School referenda frustrate voters

April 4, 2009 8:03:53 AM PDT
In several Chicago suburbs, next Tuesday's municipal elections involve referenda on raising taxes for education. The money is needed for new school buildings, reducing class sizes and helping district school boards get out of deficits. But the timing and complexity of the referenda are perplexing voters.

Oak Forest is a bedroom community with 1,400 students and certified educational staff of well over 100 people.

School District 145 - one of two in the area - is seeking a 60 cent hike on every $1,000 of a homeowner's market value assessed property. For a typical $250,000 adjacent to the new school and administration building, that's an increase of about $250 per year for the next three years.

"We are still going to make expenditure cuts, we are not trying to just fix our deficit with revenue opportunities, we want to cut over a half million dollars from our budget regardless of the referendum passing or failing," said Supt. Allen Jebens, Arbor Park School District 145.

Jebens says he's struggling to keep down class sizes and save 5-7 teaching jobs. This is the first request for a tax rate increase here since 1994. The referendum's wording is an attorney-developed tortured amalgam demanding a yes or no specifically.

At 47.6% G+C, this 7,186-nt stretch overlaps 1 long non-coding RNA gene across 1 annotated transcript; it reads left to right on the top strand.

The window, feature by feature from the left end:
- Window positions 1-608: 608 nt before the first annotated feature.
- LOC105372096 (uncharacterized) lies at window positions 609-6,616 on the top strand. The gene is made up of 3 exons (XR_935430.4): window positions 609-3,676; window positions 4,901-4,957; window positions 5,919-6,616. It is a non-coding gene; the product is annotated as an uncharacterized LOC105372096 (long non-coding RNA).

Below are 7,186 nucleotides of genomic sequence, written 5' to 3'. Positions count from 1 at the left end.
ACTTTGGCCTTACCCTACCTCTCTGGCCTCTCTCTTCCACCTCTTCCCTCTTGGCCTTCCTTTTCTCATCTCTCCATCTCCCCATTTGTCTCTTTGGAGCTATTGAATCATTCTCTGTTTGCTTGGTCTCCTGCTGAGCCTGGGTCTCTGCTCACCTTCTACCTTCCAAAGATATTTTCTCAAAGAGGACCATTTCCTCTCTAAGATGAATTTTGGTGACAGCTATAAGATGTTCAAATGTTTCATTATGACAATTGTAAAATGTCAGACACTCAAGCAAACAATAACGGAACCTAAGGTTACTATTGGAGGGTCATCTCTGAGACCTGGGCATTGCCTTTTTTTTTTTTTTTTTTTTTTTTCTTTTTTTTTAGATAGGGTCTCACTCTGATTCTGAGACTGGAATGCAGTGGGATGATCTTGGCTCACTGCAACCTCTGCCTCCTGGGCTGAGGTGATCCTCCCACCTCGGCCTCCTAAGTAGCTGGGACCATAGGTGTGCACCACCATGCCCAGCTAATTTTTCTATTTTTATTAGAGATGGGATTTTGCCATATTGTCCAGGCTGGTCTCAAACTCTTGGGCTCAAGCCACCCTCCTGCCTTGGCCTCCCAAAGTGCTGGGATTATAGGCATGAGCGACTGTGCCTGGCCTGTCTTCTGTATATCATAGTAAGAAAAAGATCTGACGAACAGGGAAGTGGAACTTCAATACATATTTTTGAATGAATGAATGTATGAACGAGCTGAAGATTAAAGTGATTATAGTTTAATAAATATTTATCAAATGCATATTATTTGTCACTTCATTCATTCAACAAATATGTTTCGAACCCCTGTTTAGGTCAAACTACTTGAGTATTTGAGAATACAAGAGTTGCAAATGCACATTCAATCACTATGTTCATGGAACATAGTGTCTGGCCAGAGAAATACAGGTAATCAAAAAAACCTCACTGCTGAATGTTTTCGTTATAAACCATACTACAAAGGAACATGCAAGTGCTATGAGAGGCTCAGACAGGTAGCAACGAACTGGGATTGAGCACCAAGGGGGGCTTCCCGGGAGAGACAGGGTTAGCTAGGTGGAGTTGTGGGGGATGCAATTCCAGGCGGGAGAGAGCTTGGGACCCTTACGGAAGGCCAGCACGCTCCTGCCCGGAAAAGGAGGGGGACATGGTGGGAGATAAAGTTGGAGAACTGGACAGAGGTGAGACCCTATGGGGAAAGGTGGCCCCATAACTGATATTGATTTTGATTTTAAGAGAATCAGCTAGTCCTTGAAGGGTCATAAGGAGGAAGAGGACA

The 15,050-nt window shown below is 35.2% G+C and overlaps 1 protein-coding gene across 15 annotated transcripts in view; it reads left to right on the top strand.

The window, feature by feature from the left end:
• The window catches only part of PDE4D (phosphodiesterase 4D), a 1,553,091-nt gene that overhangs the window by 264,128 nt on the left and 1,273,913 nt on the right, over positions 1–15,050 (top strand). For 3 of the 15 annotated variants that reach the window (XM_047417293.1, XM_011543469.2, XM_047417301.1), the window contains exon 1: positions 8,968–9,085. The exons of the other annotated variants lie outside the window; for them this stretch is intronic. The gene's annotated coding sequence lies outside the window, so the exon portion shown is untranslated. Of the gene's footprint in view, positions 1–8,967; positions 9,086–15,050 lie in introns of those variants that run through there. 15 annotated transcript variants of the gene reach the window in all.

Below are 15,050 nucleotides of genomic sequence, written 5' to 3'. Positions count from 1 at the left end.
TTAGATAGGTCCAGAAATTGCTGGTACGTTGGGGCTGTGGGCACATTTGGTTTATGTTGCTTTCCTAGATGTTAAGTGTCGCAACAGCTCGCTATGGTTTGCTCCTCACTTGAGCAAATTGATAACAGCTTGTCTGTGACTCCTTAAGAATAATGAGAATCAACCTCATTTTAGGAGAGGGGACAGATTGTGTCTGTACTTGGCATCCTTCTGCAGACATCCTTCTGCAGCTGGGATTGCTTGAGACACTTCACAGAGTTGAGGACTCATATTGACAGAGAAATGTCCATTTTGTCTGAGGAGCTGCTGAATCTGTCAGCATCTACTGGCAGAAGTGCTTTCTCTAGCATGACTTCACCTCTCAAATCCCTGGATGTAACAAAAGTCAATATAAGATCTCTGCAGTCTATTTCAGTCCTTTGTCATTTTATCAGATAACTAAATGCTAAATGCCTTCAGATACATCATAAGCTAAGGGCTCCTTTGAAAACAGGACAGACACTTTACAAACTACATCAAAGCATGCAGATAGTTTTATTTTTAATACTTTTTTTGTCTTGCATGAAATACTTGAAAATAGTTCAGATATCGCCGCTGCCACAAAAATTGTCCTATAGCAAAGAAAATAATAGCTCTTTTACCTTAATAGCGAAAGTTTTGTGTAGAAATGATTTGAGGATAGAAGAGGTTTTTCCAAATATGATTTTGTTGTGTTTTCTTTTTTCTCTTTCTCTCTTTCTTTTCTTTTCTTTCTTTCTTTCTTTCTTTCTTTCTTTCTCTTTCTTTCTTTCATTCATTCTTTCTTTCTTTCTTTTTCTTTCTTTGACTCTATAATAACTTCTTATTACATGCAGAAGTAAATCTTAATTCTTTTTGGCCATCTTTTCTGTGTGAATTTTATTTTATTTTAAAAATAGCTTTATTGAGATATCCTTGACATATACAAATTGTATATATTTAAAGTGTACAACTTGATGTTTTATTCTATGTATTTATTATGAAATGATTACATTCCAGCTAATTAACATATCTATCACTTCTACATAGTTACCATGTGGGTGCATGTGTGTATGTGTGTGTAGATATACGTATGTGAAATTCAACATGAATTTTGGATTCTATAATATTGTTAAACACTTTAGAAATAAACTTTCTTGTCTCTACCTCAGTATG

The referendum reads: "Shall the limiting rate under the Property Tax Extension Limitation Law for Arbor Park School District Number 145, Cook County, Illinois, be increased by an additional amount equal to .60% above the limiting rate for levy year 2007 and be equal to 3.293% of the equalized assessed value of the taxable property therein for levy years 2008 and 2009?"

"It certainly works against any school district trying to move forward with a referendum, if someone is on the fence sort of doesn't understand it and sees all that language there. It certainly doesn't bode well for an undecided voter to come in and vote yes on that," said Jebens.

"I think they need the money to for the people that work for the educational programs," said Peggy Boyceof Oak Forest.

"Everybody wants taxes, Cook Co. wants taxes, the state wants taxes now the district wants taxes, municipalities want taxes, it has got to stop somewhere you know," said Tom Dockus of Oak Forest.

The complexity and frustration in evidence in Oak Forest can be found throughout the suburbs where tax increases are on the ballot. And it's made worse by Springfield's habit of decreasing education payments to places that get tax increases passed.

The capitol tends to say, they're getting more, we can give them less. But that practice may come to an end soon with Senate Bill 2051.

It just passed this week and is headed to the state house, outlawing the practice (it's called the state aid penalty and it drives administrators crazy.


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